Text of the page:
“My father…I must speak to my father.”

  “Miss Bennet—”

  I heard Lady Catherine’s voice, but I forgot all manners. Rising from the bench, I ran from the park, across the wide expanse of green yard, and back to the house where I burst into my father’s study. “Papá!”

  He looked over his glasses and placed a marker in his book. “Lizzy, child, what ails you? All colour is drained from your countenance.”

  “I have told her the truth.” I heard Lady Catherine’s voice behind me and watched my father rise from the chair, a frown covering his face.

  “I beg your pardon,” he said.

  “I have told this young woman that you are not her natural father, sir. I assume you are the man who fostered her.”

  His face paled as he rounded the desk and took hold of my hands. “Lizzy, will you grant me the favour of an introduction to this lady.”

  I opened my mouth, but before I could speak, Lady Catherine continued. “I am Lady Catherine de Bourgh of Rosings Park, aunt to Fitzwilliam Darcy, the son of my late sister. I know George Darcy fathered a girl child and that you raised her as your own. I insisted my husband tell me the truth of the matter before he died, and I have confirmed it with Fawcett. I would never have revealed the scandal but for the fact that this girl believes herself entitled to marry my nephew. She has drawn him in with her arts and allurements, but I shall not allow this travesty to occur.”

  “Lizzy, are you engaged to Mr. Darcy?”

  “No, Father, but what Lady Catherine says… Is it true? Tell me, I pray yo
u, am I not your daughter?”

  By that time, my mother and Jane had heard the uproar and entered the room, hearing only my last query. Mamá gasped and began to wave her hands about.

  “I knew this would happen. Did I not warn you time and again, Mr. Bennet, that this day would come?”

  My father signalled for Jane to close the door to his study. “Calm yourself, Mrs. Bennet.”

  “What does she mean, Papá?” I demanded. “I must have the whole of it.”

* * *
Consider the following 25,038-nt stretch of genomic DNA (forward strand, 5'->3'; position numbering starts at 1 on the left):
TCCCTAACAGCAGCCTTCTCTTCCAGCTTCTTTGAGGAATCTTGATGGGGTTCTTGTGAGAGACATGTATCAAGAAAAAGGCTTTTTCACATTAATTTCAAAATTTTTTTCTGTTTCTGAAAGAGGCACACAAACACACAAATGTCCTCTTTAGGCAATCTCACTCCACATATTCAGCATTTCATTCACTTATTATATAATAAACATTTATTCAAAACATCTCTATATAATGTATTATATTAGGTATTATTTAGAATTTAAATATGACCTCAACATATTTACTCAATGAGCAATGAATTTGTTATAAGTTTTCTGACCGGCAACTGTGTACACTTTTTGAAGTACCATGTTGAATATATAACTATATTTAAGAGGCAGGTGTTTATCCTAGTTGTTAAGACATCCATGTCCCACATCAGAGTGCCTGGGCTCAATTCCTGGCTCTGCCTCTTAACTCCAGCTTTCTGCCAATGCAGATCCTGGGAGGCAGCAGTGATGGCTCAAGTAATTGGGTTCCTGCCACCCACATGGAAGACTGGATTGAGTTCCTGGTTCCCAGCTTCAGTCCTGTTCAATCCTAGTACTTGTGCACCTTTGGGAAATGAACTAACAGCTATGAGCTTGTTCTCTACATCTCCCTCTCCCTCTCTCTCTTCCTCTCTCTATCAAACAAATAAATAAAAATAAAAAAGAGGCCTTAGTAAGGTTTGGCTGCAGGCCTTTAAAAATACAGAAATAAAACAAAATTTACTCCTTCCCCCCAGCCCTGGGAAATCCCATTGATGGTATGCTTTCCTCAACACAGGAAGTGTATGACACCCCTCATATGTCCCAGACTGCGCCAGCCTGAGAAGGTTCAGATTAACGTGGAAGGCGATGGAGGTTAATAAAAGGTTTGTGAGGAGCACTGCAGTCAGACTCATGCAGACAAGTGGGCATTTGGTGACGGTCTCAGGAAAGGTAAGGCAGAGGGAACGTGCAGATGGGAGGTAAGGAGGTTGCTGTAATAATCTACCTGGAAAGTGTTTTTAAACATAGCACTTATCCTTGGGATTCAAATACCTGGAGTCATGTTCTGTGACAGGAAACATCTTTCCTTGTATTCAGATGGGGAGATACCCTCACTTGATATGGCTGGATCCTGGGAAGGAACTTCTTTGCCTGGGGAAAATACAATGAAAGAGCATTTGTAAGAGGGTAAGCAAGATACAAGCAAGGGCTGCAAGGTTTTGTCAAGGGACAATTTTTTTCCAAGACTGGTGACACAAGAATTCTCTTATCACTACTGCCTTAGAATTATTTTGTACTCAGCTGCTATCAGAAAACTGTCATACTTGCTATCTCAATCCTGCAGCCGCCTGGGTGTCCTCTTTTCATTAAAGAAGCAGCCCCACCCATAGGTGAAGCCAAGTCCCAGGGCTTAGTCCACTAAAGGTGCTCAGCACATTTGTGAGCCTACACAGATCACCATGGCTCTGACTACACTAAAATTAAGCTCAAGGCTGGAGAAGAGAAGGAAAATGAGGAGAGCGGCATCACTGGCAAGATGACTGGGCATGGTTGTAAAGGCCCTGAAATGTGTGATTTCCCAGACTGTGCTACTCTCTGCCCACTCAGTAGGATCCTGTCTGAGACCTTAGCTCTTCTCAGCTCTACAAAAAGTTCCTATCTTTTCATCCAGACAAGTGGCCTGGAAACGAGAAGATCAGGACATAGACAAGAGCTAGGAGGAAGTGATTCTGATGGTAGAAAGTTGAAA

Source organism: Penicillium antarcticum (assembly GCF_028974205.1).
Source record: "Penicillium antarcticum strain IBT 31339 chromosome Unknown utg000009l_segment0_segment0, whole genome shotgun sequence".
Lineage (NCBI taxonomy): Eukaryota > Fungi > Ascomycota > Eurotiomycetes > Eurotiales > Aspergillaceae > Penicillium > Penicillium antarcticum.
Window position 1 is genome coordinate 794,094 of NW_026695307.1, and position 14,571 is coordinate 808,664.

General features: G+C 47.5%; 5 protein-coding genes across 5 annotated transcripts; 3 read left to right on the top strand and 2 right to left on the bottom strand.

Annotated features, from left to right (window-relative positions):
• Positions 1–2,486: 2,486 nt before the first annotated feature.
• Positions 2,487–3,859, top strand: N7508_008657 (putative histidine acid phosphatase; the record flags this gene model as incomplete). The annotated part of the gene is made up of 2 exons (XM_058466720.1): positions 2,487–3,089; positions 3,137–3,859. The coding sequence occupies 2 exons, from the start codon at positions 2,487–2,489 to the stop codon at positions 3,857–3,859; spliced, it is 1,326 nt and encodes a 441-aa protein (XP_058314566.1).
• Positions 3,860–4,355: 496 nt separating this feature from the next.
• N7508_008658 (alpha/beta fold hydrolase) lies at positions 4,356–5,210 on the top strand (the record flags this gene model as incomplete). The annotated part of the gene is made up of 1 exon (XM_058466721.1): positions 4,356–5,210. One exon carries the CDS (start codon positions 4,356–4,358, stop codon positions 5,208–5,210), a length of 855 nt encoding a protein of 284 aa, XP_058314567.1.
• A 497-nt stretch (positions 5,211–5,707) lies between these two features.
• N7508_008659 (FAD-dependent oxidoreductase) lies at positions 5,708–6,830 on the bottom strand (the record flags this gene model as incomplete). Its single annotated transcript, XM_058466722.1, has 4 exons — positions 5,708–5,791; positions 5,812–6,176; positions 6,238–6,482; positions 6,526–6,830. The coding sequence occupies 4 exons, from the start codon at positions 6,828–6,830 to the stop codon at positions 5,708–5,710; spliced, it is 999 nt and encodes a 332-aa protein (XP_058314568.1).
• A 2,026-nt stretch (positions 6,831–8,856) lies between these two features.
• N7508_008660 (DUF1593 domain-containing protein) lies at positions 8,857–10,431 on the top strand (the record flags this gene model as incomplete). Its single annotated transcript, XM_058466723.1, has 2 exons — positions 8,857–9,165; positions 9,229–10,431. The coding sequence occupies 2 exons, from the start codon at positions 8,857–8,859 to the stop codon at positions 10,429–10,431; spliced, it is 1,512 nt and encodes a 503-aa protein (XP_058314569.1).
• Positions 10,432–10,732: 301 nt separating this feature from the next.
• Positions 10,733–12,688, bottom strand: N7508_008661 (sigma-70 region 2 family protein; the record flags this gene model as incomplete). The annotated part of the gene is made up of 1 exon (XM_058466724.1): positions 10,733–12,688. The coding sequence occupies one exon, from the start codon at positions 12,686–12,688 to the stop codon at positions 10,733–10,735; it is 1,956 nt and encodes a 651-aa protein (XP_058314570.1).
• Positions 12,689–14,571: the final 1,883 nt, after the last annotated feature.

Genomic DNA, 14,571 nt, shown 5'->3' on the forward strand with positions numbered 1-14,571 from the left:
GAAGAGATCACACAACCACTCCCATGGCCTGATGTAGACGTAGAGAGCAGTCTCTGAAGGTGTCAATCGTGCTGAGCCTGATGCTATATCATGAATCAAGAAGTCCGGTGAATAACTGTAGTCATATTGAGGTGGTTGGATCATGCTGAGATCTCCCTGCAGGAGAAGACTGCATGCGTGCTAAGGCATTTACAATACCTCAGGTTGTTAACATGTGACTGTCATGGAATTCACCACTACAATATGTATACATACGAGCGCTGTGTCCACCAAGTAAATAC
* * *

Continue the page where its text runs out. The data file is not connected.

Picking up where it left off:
“Sit down, Lizzy. Jane, ring for some tea,” my father answered.

  “I do not want tea. I want to know who my real father is!”

  He winced at my words but turned to our visitor. “Madam, might I prevail upon you to grant us privacy?”

  “Yes, I see you have a significant explanation before you. Very well. I shall be on my way, but be assured, sir, the pretence is over. The girl must know who and what she is.” She stalked toward the door, which Jane immediately opened for her. “Do not dare to entertain the foolish fancy of destroying that letter. It is merely a copy made many years ago. My barrister has the original safely locked away. If you wish to discuss this further, I shall be in residence at the home of my nephew’s friend, Mr. Bingley.”

  Upon her leave-taking, Mamá resumed her hysterics while Jane attempted to quiet her. Papá took the wrinkled paper from my hand and sank down upon a chair. The line between his brows deepened the longer he read.

  “Did you know about that note, Papá?”

  “No, my dear.”

  “Is it true? You must tell me.”

  He kept his head lowered, raised his hand to his forehead, and began to rub the furrow back and forth as though he might somehow erase the ugly revelation.

  “Tell her,” my mother cried. “Tell her once and for all.”

  My breathing grew shallow, and a knot rose up in my throat until I could scarce draw breath at all.

  “Lizzy,” Papá began, his voice sounding defeated.

  “If you do not, I will,” Mamá declared. “But first, you must explain why Lady Catherine was here. Is Lizzy of possible kin to that great house?”